Consumer worries grow as rising prices start to bite

31 May 2017

  • Increase in consumers expressing concern about inflation

  • Deterioration reported in household finances

  • Higher prices, timing of Easter behind rise in essential spending

Rising prices and sluggish wage growth are driving a squeeze on consumer spending power, according to the latest Lloyds Bank Spending Power Report.

As CPI inflation1 rose from an annual growth rate of 2.3% in March to 2.7% in April, Lloyds Bank’s monthly consumer survey – conducted in conjunction with Ipsos MORI – showed a 7pp increase in consumer negativity about current levels of inflation (59% in April vs 52% in March). This is the highest level of negative sentiment towards inflation since July 2014.

With the latest ONS figures2 showing wage growth as almost flat once adjusted for inflation, the proportion of consumers that describe their household’s financial situation as comfortable fell by 4pp (62% in April vs 66% in March).

There’s also been a 3pp in increase in those who expect to be spending more in six months’ time (18% in April vs 15% in March).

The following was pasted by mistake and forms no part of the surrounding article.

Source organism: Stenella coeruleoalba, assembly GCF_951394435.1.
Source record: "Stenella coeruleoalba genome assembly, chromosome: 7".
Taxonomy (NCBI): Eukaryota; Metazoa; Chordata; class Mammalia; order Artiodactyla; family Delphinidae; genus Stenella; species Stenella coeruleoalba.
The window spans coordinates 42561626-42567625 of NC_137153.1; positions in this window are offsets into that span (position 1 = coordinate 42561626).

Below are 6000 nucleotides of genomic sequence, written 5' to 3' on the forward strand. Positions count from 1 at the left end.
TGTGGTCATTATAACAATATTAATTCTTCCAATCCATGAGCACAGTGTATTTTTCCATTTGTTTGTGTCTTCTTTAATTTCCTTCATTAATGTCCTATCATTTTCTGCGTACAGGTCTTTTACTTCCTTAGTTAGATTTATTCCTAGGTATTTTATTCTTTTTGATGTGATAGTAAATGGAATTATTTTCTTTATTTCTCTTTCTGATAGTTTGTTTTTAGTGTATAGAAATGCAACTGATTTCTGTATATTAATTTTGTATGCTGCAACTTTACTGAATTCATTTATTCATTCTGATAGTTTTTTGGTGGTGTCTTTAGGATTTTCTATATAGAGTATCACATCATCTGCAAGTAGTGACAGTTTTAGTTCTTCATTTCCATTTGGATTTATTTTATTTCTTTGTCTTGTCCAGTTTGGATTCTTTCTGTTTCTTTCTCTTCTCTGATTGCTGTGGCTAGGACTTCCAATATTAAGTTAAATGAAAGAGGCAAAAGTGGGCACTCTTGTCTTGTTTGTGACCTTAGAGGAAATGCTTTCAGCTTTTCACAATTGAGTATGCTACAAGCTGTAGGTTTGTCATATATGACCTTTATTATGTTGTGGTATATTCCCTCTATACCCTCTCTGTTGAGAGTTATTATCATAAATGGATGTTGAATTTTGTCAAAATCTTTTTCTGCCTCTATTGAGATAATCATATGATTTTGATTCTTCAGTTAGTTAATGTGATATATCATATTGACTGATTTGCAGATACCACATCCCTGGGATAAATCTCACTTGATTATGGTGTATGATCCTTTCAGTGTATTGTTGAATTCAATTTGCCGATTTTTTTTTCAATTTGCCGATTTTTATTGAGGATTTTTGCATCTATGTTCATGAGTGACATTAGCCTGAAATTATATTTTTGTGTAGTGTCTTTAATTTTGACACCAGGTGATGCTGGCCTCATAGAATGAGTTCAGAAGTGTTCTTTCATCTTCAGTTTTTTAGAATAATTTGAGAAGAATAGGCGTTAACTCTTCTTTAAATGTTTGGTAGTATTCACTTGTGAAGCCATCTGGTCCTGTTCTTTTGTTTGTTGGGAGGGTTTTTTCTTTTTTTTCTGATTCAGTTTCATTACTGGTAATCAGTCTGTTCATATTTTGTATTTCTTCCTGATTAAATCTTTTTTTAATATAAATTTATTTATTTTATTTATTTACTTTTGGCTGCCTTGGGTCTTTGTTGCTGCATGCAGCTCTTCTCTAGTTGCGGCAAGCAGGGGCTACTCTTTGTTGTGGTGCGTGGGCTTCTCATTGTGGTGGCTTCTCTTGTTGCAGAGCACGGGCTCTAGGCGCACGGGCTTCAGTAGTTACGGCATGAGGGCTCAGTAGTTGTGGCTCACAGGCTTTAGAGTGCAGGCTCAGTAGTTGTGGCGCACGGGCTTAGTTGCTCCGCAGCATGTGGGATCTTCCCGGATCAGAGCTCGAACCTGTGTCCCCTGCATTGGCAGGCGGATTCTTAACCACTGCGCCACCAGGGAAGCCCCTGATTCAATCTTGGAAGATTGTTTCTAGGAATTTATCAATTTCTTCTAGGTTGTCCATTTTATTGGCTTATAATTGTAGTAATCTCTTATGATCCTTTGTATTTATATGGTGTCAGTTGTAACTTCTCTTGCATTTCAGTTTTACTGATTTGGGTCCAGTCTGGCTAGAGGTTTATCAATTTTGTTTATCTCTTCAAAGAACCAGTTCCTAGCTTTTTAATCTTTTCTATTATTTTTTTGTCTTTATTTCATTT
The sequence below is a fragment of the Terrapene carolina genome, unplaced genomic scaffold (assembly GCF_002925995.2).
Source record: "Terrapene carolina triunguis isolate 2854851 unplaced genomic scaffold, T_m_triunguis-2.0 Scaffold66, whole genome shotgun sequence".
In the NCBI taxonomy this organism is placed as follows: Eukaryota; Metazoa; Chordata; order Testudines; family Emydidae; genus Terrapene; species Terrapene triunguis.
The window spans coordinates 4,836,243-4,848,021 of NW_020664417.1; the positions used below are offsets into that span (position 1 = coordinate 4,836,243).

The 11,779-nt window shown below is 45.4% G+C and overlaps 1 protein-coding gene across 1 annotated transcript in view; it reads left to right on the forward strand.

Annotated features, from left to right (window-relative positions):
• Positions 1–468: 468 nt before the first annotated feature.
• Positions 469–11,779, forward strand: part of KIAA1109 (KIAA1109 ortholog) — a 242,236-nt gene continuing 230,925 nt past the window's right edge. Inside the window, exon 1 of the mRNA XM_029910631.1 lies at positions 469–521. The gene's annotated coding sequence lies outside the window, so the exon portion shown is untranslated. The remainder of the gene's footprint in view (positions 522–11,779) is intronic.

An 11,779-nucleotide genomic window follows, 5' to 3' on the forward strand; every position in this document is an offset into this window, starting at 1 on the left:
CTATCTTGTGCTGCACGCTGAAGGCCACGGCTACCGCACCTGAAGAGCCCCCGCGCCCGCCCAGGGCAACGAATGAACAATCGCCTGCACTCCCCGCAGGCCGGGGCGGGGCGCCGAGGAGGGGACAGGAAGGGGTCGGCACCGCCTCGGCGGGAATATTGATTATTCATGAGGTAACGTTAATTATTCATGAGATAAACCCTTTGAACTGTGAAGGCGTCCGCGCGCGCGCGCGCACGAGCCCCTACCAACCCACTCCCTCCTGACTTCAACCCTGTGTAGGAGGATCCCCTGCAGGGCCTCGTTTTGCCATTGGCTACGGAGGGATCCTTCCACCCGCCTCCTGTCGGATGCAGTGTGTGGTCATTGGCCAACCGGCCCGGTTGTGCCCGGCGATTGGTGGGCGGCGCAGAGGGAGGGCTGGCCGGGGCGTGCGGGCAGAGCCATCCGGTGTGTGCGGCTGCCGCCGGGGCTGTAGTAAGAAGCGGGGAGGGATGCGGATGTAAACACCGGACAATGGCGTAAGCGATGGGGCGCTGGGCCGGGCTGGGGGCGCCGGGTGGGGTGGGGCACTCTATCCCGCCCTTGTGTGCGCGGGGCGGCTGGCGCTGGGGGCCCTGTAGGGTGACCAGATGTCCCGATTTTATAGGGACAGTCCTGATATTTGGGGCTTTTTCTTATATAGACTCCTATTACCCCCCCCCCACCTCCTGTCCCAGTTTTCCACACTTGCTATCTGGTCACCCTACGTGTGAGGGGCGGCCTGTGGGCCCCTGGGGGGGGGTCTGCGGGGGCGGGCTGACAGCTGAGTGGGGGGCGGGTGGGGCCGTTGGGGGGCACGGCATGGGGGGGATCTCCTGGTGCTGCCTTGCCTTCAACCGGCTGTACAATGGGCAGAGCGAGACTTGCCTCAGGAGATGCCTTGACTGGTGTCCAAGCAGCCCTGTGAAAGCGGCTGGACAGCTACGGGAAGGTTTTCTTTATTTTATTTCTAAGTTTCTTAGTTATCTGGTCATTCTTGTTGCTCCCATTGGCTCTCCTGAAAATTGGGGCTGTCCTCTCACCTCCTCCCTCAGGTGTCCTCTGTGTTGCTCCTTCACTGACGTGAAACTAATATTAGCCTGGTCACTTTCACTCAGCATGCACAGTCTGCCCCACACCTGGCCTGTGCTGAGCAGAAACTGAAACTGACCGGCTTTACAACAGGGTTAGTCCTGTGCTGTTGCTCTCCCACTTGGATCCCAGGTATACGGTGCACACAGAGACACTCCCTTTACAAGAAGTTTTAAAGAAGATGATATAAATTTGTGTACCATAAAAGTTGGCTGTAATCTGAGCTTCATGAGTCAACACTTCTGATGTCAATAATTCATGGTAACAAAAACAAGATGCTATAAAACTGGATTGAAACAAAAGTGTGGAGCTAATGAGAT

Lloyds Bank’s analysis of its own current account data3 showed that annual growth in essential spending was around 2.5% in April – an 8th consecutive month of expenditure rise. This was significantly higher than the growth of around 1% seen in March, reflecting the impact of a later Easter as well as price inflation.

Expenditure on food and drink, which accounts for around 40% of all essential spend, rose by almost 3% on a year ago compared to a fall of around 1% in March. Spending on petrol and diesel continued to soar, increasing by around 13% year-on-year (vs 12% in March), the highest rate of spending growth since early 2013. More recent stability of forecourt fuel prices suggests these elevated growth rates are likely to fall back over the coming months.

Robin Bulloch, Managing Director, Lloyds Bank, said:

“Essential spending grew strongly in April but this can’t be construed as a sign of increased consumer confidence. Concern around inflation grew sharply and fewer households now describe their financial situation as comfortable. With inflationary pressures likely to weigh even more heavily in the months ahead, and wage growth showing no sign of picking up, a further squeeze on spending power seems likely.”